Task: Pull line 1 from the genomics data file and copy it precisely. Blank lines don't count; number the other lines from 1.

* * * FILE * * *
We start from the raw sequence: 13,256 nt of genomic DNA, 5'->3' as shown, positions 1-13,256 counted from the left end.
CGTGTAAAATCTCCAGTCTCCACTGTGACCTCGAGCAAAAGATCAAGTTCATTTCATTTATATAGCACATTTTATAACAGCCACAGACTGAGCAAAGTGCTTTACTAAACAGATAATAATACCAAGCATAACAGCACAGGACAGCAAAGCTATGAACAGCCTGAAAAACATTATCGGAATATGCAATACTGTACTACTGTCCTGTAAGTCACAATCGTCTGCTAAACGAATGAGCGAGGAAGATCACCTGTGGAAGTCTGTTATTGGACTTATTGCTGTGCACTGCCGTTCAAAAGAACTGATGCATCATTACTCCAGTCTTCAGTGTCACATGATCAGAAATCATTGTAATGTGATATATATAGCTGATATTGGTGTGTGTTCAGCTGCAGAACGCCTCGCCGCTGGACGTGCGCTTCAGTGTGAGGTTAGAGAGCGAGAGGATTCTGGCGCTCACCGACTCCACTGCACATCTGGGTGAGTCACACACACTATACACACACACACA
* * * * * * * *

We start from the raw sequence: 13,256 nt of genomic DNA, 5'->3' as shown, positions 1-13,256 counted from the left end.